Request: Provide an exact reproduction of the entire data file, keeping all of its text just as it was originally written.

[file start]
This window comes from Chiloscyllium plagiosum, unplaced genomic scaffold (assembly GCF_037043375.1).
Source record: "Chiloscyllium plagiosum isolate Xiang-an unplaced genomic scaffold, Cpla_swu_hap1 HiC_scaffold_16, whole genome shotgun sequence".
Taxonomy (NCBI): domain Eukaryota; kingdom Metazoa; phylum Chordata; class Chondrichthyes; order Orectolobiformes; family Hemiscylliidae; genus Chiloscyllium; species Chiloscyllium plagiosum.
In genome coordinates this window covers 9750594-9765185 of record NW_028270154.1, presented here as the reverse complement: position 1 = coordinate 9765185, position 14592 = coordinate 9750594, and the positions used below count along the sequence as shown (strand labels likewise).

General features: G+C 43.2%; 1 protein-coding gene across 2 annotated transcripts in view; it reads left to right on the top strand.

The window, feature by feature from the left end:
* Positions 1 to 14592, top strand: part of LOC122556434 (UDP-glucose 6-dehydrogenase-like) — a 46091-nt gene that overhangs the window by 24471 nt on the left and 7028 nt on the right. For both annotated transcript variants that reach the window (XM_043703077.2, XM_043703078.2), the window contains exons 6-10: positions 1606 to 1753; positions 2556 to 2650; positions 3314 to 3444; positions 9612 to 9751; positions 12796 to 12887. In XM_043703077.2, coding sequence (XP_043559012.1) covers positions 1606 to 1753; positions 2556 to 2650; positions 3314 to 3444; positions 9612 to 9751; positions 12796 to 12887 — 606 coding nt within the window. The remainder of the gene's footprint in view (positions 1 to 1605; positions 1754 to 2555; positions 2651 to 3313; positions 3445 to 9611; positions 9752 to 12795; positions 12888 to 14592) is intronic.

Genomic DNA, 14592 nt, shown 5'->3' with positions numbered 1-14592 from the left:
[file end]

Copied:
This window comes from Chiloscyllium plagiosum, unplaced genomic scaffold (assembly GCF_037043375.1).
Source record: "Chiloscyllium plagiosum isolate Xiang-an unplaced genomic scaffold, Cpla_swu_hap1 HiC_scaffold_16, whole genome shotgun sequence".
Taxonomy (NCBI): domain Eukaryota; kingdom Metazoa; phylum Chordata; class Chondrichthyes; order Orectolobiformes; family Hemiscylliidae; genus Chiloscyllium; species Chiloscyllium plagiosum.
In genome coordinates this window covers 9750594-9765185 of record NW_028270154.1, presented here as the reverse complement: position 1 = coordinate 9765185, position 14592 = coordinate 9750594, and the positions used below count along the sequence as shown (strand labels likewise).

General features: G+C 43.2%; 1 protein-coding gene across 2 annotated transcripts in view; it reads left to right on the top strand.

The window, feature by feature from the left end:
* Positions 1 to 14592, top strand: part of LOC122556434 (UDP-glucose 6-dehydrogenase-like) — a 46091-nt gene that overhangs the window by 24471 nt on the left and 7028 nt on the right. For both annotated transcript variants that reach the window (XM_043703077.2, XM_043703078.2), the window contains exons 6-10: positions 1606 to 1753; positions 2556 to 2650; positions 3314 to 3444; positions 9612 to 9751; positions 12796 to 12887. In XM_043703077.2, coding sequence (XP_043559012.1) covers positions 1606 to 1753; positions 2556 to 2650; positions 3314 to 3444; positions 9612 to 9751; positions 12796 to 12887 — 606 coding nt within the window. The remainder of the gene's footprint in view (positions 1 to 1605; positions 1754 to 2555; positions 2651 to 3313; positions 3445 to 9611; positions 9752 to 12795; positions 12888 to 14592) is intronic.

Genomic DNA, 14592 nt, shown 5'->3' with positions numbered 1-14592 from the left: